Friends of the widow of the late Nobel laureate Liu Xiaobo have said that they have been in touch with her, and that she is back in Beijing.

The Chinese government faced an international backlash for its treatment of dissident writer Liu Xiaobo when he died of liver cancer in a hospital under police custody last month. His widow, poet Liu Xia, has been held incommunicado by government authorities since the day of her husband’s funeral, according to her US-based lawyer. Beijing remains under pressure to free her and let her travel abroad.

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Liu Xia appears in a video posted on Youtube. File photo: Screenshot.

Liu resurfaced in an online video about two weeks ago, in which she said that she was recovering in a province outside of the capital.

Ye Du, a friend of Liu’s, said he spoke to her on Saturday night through “indirect means” for a few minutes.

He told RTHK that they could not hear each other very clearly, but said Liu told him that she is back in Beijing and “is fighting to live there long term.”

According to the broadcaster, Ye Du said he suspected that Liu remained under surveillance by authorities, and that she was not allowed to contact her friends or see them. He said she may be taken away from Beijing again during the 19th party congress on October 18 – China’s most important political meeting, held once every five years.

He added that she was not in a good mood, and did not speak much. Their call was terminated abruptly.

Teary phone call

Frank Lu Siqing, founder of Hong Kong-based NGO the Information Center for Human Rights and Democracy, wrote on the centre’s website on Saturday that he spoke to Liu Xia for half an hour in the afternoon after he called the number of her Beijing home. He wrote that they were both crying on the phone, and he avoided asking her too many questions about her late husband in order to avoid upset.

He said they discussed topics related to her well-being, and he tried to convince her to take less anti-depression medication, exercise more, and stop smoking.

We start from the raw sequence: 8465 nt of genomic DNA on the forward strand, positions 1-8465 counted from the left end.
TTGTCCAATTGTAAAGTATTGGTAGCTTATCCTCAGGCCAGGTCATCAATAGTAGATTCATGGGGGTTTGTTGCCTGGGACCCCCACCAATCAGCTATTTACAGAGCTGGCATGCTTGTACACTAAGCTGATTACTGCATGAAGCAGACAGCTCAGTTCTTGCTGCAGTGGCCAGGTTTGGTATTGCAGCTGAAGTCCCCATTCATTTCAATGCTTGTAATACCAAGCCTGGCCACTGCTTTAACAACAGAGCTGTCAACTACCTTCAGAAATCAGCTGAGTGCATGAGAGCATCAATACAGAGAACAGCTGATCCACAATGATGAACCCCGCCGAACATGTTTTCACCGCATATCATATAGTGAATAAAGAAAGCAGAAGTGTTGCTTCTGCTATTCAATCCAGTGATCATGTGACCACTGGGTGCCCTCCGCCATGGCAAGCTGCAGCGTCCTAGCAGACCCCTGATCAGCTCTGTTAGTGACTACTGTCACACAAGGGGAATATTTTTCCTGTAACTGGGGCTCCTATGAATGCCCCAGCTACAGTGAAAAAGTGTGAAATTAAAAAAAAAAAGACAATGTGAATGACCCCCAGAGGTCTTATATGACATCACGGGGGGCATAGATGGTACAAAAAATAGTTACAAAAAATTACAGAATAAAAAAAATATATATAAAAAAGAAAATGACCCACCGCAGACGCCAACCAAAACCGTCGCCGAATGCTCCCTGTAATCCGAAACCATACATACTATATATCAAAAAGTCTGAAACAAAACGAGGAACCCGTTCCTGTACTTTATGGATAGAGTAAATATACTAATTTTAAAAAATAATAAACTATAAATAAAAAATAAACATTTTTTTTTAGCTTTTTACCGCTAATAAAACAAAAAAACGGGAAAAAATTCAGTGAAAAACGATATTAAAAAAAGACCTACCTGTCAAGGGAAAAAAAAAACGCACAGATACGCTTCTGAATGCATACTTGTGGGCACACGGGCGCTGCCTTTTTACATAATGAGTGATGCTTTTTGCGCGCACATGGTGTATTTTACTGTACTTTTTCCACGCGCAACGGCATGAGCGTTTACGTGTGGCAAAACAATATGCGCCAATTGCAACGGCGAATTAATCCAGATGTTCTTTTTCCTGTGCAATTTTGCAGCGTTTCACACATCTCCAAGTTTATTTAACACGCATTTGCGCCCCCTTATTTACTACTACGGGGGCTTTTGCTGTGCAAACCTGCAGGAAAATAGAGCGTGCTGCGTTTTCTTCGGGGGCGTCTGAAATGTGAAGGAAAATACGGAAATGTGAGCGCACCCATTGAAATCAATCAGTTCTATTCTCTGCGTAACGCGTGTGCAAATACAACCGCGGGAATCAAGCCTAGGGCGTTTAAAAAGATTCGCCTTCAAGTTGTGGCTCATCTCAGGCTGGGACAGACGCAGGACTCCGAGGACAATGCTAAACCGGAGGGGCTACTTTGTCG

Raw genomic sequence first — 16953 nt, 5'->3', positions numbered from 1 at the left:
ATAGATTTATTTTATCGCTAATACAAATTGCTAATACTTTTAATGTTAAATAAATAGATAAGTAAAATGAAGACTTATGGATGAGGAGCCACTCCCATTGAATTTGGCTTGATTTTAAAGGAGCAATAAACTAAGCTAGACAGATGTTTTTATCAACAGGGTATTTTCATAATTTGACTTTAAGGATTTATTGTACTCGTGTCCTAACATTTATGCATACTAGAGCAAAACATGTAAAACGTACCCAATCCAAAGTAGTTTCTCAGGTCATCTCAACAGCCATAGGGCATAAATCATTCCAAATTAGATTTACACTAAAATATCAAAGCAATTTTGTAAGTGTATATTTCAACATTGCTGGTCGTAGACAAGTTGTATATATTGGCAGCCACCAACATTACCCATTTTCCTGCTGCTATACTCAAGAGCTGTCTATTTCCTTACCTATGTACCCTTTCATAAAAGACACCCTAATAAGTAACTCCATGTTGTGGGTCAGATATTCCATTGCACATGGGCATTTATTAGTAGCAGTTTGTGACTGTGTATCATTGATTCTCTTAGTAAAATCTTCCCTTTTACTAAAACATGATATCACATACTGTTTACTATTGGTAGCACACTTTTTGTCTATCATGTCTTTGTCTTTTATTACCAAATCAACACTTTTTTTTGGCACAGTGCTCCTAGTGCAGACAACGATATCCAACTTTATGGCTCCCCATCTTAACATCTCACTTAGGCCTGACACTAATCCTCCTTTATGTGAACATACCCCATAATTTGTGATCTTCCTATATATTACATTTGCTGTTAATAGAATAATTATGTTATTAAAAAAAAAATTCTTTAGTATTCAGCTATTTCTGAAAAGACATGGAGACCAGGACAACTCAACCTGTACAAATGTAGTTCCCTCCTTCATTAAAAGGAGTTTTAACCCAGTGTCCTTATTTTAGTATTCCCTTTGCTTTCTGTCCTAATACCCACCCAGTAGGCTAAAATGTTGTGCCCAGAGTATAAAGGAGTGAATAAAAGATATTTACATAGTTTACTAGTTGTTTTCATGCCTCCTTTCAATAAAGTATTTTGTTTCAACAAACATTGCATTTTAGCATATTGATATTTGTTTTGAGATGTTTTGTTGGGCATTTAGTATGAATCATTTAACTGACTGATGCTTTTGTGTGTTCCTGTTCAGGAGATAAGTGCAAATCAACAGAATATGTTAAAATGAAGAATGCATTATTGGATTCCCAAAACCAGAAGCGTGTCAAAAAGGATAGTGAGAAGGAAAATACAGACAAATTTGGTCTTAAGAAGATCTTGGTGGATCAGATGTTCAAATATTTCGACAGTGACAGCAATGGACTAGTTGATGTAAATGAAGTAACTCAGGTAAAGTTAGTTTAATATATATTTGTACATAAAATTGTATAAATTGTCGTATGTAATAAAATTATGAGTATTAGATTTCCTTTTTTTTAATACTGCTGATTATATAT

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The Hong Kong Alliance held a memorial for Liu Xiaobo in Sai Kung on Sunday.

Liu told Lu that she was taking anti-depression medication everyday, and that she was so depressed that she could not stop.

She also told Lu that she did not receive the empty box that contained her husband’s ashes after his sea burial.

He posted on the website again on Sunday, saying that one of Liu’s family members told him that he was able to reach Liu Xia because she happened to be alone at home when he called on Saturday. Lu cited the family member as saying that some “important people” in Beijing were nervous after the call.

The Hong Kong Alliance in Support of Patriotic Democratic Movements of China held a memorial for Liu Xiaobo on a beach in Sai Kung on Sunday. Members of the Alliance and about a dozen citizens wrote “Free Liu Xia” on the beach using stones, and cast a chair – symbolising Liu Xiaobo – adrift in the ocean on a raft made of Styrofoam.

catherine lai

Catherine Lai

Catherine is a Canadian journalist and photographer who lived in Beijing for almost two years, working in TV and online media. Aside from Hong Kong and mainland affairs, she is also interested in urban spaces, art and feminism. She holds a BA in Literature and Art History from the University of British Columbia.